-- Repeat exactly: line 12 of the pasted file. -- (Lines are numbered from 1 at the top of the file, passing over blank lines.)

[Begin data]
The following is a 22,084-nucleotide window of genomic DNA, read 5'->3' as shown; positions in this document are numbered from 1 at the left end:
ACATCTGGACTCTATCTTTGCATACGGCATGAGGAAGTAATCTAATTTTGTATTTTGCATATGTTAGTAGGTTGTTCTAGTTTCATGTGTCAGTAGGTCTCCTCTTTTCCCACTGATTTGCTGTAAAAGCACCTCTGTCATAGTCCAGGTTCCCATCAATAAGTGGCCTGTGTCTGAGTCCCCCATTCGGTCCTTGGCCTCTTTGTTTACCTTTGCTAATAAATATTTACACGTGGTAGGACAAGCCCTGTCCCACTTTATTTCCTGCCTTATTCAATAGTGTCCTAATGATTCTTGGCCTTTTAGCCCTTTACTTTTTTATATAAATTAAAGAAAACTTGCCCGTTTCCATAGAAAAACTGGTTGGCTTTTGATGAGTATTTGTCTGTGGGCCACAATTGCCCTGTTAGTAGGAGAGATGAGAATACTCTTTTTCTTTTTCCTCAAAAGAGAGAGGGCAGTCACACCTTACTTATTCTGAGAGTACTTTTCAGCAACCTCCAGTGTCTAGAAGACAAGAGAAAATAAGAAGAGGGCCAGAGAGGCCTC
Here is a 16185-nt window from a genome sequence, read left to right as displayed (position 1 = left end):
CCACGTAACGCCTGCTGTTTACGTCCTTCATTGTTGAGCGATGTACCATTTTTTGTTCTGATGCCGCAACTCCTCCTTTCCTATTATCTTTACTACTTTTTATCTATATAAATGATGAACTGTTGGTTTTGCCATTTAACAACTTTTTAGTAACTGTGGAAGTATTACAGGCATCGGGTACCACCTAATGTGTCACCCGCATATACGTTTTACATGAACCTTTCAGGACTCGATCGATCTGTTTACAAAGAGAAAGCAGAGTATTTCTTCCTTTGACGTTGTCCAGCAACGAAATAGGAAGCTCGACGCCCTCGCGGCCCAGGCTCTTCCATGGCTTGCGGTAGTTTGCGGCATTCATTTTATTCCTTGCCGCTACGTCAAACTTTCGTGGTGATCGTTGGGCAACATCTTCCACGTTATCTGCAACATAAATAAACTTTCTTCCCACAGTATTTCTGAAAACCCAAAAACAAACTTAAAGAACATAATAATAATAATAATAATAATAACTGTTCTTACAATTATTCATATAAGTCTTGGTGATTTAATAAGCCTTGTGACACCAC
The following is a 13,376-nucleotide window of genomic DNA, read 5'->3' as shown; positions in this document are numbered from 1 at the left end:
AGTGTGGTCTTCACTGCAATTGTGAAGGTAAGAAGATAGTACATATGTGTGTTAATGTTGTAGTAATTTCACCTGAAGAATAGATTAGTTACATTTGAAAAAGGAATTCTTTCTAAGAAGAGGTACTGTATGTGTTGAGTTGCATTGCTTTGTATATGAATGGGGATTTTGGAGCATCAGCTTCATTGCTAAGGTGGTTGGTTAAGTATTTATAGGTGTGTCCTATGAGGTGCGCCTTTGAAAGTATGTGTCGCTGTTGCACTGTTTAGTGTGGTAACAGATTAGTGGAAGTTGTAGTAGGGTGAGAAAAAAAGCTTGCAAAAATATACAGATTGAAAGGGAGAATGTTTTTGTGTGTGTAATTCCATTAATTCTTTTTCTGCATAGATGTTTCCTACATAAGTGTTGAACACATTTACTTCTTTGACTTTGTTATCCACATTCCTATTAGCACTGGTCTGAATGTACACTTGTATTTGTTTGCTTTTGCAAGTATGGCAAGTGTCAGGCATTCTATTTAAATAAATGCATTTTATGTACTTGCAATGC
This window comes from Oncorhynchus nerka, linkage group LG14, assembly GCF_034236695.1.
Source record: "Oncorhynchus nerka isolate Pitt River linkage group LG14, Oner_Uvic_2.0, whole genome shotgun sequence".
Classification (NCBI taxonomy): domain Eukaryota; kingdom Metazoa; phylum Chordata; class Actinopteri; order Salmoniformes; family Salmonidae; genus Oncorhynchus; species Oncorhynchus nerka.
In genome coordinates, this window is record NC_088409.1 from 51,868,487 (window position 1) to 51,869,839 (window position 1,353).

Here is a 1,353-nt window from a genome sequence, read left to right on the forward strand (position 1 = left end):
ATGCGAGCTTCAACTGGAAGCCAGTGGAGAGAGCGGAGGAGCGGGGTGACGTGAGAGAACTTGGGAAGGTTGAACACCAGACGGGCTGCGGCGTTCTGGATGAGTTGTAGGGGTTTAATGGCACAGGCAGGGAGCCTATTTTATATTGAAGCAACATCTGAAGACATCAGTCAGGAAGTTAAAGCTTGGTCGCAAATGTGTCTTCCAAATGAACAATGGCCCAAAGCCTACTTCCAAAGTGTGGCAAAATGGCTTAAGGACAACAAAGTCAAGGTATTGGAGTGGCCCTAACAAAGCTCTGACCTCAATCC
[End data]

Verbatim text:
ATGCGAGCTTCAACTGGAAGCCAGTGGAGAGAGCGGAGGAGCGGGGTGACGTGAGAGAACTTGGGAAGGTTGAACACCAGACGGGCTGCGGCGTTCTGGATGAGTTGTAGGGGTTTAATGGCACAGGCAGGGAGCCTATTTTATATTGAAGCAACATCTGAAGACATCAGTCAGGAAGTTAAAGCTTGGTCGCAAATGTGTCTTCCAAATGAACAATGGCCCAAAGCCTACTTCCAAAGTGTGGCAAAATGGCTTAAGGACAACAAAGTCAAGGTATTGGAGTGGCCCTAACAAAGCTCTGACCTCAATCC